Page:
A view of the former prison.

This drug rehabilitation scheme saw further changes to it and by 1995, drug addicts would first be sent to Sembawang DRC, where they would be observed and further processing was carried out. They would then be placed based on their previous records. Khalsa Crescent DRC was where third time offenders were sent to. Khalsa Crescent’s capacity was increased from 500 to 1050 during a renovation exercise that was carried out in anticipation of this new arrangement. In June 2005, Khalsa Crescent DRC became simply Khalsa Crescent Prison.

Members of the Khalsa Crescent Sikh Community.

The modernisation and expansion of the Changi Prison complex in 2009, saw to the move of some 5000 inmates from prisons like Khalsa Crescent Prison, which was described as the “largest transfer of prisoners in local history”. What that also meant was that older facilities such as Khalsa Crescent Prison were made redundant and surplus to requirements. Decommissioned, the former prison lay hidden behind its tall green security fence — that is until 21 May 2022 when former residents of the one-time Asian quarters were allowed to take a short but sweet walk back in time in anticipation of the complex’s eventual demolition.

Memories of Khalsa Crescent.

Vietnamese Refugees in Singapore
Following the incident involving the 56 refugees arriving by plane, the opium treatment centre at St John’s Island was temporarily set aside for refugees. Addicts under treatment on the island displaced by the arrangements were then moved to Khalsa Crescent Remand Centre, where the 56 had been held. The island refugee camp would be closed in October 1975 and subsequent to that, Singapore took a strong stand against refugees who began to leave the former South Vietnam by boat. A policy of restocking refugee boats before towing the boats back out to sea was initially put in place. It would only be in 1978 at a time when the refugee crisis reached its peak that Singapore permitted refugees to land on the condition that a guarantee was made of resettlement in a third country within three months by the United Nations High Commissioner for Refugees (UNHCR). The UNHCR was also allowed to set up and run a refugee camp at Hawkins Road, not far from Khalsa Crescent.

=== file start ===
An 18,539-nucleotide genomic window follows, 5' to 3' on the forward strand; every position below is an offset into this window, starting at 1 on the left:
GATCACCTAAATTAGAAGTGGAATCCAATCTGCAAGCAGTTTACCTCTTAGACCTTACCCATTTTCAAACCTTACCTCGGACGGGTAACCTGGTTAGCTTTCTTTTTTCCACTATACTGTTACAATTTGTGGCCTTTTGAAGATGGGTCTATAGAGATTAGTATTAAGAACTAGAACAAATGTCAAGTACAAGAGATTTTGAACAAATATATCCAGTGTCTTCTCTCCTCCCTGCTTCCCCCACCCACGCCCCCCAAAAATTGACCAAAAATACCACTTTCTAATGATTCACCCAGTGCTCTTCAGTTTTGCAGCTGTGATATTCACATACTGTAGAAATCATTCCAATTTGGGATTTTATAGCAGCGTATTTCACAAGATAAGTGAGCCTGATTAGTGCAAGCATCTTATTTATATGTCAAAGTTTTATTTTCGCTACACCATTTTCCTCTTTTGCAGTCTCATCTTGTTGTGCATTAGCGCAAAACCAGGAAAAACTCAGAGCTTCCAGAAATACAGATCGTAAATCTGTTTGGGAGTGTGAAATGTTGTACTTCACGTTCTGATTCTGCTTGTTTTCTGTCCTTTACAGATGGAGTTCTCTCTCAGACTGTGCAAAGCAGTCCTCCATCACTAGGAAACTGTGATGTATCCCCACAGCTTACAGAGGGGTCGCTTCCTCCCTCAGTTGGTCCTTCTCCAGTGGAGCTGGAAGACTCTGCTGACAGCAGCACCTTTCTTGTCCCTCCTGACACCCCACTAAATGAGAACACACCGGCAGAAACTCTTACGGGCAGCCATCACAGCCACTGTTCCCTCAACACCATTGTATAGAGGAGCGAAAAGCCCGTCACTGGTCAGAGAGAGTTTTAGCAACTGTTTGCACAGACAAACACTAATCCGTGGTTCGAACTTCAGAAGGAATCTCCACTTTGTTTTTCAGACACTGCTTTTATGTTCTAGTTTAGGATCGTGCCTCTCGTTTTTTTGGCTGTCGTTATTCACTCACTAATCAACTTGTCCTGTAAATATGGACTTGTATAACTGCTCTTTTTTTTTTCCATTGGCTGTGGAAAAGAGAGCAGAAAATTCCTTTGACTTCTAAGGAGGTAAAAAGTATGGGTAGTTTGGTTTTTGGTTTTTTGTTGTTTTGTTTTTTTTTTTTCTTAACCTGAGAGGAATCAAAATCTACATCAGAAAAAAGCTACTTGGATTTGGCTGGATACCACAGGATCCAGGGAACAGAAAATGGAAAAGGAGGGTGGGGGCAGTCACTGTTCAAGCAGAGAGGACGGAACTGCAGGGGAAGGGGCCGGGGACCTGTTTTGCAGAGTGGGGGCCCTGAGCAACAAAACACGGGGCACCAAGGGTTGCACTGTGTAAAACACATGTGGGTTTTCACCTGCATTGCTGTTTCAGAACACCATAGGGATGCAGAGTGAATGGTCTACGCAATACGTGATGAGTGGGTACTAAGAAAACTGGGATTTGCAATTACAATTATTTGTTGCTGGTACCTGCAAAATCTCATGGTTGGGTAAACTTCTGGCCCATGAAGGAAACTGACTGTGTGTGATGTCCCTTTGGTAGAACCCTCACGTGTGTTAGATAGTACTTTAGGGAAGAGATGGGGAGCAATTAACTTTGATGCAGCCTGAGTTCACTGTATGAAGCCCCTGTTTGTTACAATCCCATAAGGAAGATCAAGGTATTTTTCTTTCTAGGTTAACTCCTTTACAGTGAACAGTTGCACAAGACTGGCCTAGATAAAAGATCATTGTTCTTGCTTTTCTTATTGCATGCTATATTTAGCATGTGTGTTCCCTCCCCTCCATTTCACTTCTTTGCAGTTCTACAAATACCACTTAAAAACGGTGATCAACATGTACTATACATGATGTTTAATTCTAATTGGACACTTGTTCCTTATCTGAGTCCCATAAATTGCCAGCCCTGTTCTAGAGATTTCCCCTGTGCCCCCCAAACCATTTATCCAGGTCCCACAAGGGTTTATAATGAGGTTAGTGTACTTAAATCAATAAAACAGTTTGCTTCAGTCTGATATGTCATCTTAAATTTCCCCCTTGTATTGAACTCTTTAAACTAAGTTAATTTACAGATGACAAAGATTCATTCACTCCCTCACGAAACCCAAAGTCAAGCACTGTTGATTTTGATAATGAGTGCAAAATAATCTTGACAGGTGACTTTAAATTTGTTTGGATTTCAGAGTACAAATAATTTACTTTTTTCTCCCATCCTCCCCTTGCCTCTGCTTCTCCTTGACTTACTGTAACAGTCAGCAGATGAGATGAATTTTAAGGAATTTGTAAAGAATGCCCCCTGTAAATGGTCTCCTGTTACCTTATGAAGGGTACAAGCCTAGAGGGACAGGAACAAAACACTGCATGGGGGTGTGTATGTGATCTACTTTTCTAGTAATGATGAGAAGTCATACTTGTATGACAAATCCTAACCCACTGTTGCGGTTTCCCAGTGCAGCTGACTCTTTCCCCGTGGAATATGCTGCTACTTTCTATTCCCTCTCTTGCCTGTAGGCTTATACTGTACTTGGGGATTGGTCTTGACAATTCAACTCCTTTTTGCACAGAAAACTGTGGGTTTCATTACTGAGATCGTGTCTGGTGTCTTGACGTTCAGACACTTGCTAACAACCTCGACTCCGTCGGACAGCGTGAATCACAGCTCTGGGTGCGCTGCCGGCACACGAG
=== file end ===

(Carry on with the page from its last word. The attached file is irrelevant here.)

The evolution of the area through maps and aerials

Maps of the Torpedo Depot area showing the former coolie lines in 1945 and the blocks of the Asian quarters in 1968.
Plans of the site before and after the quarters were built.
Aerial views of the site during the time of the coolie lines and after the barracks were built (Maps from National Archives of Singapore)
What the crystal ball that is the URA Master Plan says that the Khalsa Crescent will be – a future residential development.

A walk around the former prison

The caged passageway built for the prison along the former Block 5, which became the prison’s Admin Block.
An Interview Room in the Admin Block.
A passageway between the Admin Block and the Workshop section of the prison.
A view towards the former RMN Sports Grounds, where the Rail Transit System link from Woodlands North to Bukit Chagar in Johor Bahru is being built.
Inside Workshop 2, one of two prison workshops that were added during the prison days.
Inside a second workshop.
Staircase at Block 7, which was apparently a bachelors’ block.
Block 7, which had bachelors’ accommodation on the top. A Sikh cook prepared meals for the bachelors according to one former resident.
The Kitchen at Block 7.
Potential weapons have to be kept safe.
The Housing Unit – the roof was added to allow the space between the former accommodation and service blocks to be usable.

Inside a “Housing Unit”


More views of the former prison






The Singapore debut of The Capitol of Singapore

4 05 2022